1. Whether the 1994 Ordinance effected a complete ban on adult entertainment facilities within the Village of Brice
In his Motion for Summary Judgment, Wolfe argues that Ordinance 7-94 fails to meet the Renton test and is therefore unconstitutional as applied because all commercial locations in the Village were barred from operating as an adult bookstore when the ordinance was passed. Wolfe supports his contention that no alternative locations were permitted within the Village with his own affidavit.
In its Combined Memorandum in support of Defendant's Motion for Summary Judgment and Contra Plaintiff's Motion for Summary Judgment, Defendant argues that in January 1995, when Plaintiff sought to rent his property to an adult bookstore tenant "over 27% of Brice general commercial properties were outside a radius of 1000 feet from the church/school building." Therefore, Defendant argues that the 1994 Brice Ordinance did not completely preclude the location of an adult bookstore in Brice.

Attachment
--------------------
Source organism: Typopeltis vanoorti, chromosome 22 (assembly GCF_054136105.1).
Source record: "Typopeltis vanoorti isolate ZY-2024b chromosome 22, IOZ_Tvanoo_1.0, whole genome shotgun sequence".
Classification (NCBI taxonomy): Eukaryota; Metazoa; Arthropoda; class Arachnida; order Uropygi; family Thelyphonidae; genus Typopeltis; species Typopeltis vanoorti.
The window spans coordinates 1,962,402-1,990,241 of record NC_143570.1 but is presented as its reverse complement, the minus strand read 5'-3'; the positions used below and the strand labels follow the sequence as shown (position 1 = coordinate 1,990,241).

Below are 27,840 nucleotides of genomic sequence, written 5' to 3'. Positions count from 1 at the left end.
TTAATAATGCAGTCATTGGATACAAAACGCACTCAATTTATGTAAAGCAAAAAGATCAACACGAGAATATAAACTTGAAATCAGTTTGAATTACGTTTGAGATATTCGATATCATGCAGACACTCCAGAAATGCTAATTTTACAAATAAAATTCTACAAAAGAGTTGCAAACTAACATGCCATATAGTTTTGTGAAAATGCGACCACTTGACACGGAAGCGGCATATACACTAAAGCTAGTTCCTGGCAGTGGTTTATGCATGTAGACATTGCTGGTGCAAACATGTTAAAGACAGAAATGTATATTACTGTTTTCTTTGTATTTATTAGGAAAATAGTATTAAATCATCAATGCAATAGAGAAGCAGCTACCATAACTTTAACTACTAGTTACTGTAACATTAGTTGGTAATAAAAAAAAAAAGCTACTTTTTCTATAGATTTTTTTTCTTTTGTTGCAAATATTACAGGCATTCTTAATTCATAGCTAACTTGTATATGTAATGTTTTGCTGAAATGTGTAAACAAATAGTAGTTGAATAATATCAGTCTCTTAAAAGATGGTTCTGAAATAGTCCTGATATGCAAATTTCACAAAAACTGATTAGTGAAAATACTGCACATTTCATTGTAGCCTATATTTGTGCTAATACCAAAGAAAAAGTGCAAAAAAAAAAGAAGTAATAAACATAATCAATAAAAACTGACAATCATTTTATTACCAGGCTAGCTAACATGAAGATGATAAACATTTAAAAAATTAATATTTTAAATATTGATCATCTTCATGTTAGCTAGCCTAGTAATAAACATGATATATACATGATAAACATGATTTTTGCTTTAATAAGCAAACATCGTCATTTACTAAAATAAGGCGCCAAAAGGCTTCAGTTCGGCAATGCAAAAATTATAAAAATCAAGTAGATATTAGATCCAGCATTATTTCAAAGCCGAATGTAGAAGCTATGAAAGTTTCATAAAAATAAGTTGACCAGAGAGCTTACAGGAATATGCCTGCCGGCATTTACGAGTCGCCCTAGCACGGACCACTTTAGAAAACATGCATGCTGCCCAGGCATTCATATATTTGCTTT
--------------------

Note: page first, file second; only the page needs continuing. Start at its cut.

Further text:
The 27% figure was based on a measurement from the school and church buildings themselves. Defendant admits that "[i]f the measurement were from the property line [instead of the building], 11% of the properties would be available for adult book store use."
Defendant supports his contention with affidavits of both the Mayor of Brice, David Welling, and a cartographer with the Office of the Franklin County Engineer, Bruce Jones. While the affidavits are inconsistent with each other with respect to which and how many specific Brice properties were outside the 1000 foot restriction imposed by the 1994 ordinance, they are consistent in their claim that at least some commercial properties in Brice were outside that restriction.
Thus, it initially appears that the parties have raised a genuine issue of fact which is material to the question of the constitutionality of the 1994 ordinance: whether the ordinance foreclosed the citizens from a reasonable opportunity to open an adult entertainment facility within the city. The evidence initially submitted by the parties raises a dispute as to how many locations were available for such facilities within the Village under Ordinance 7-94.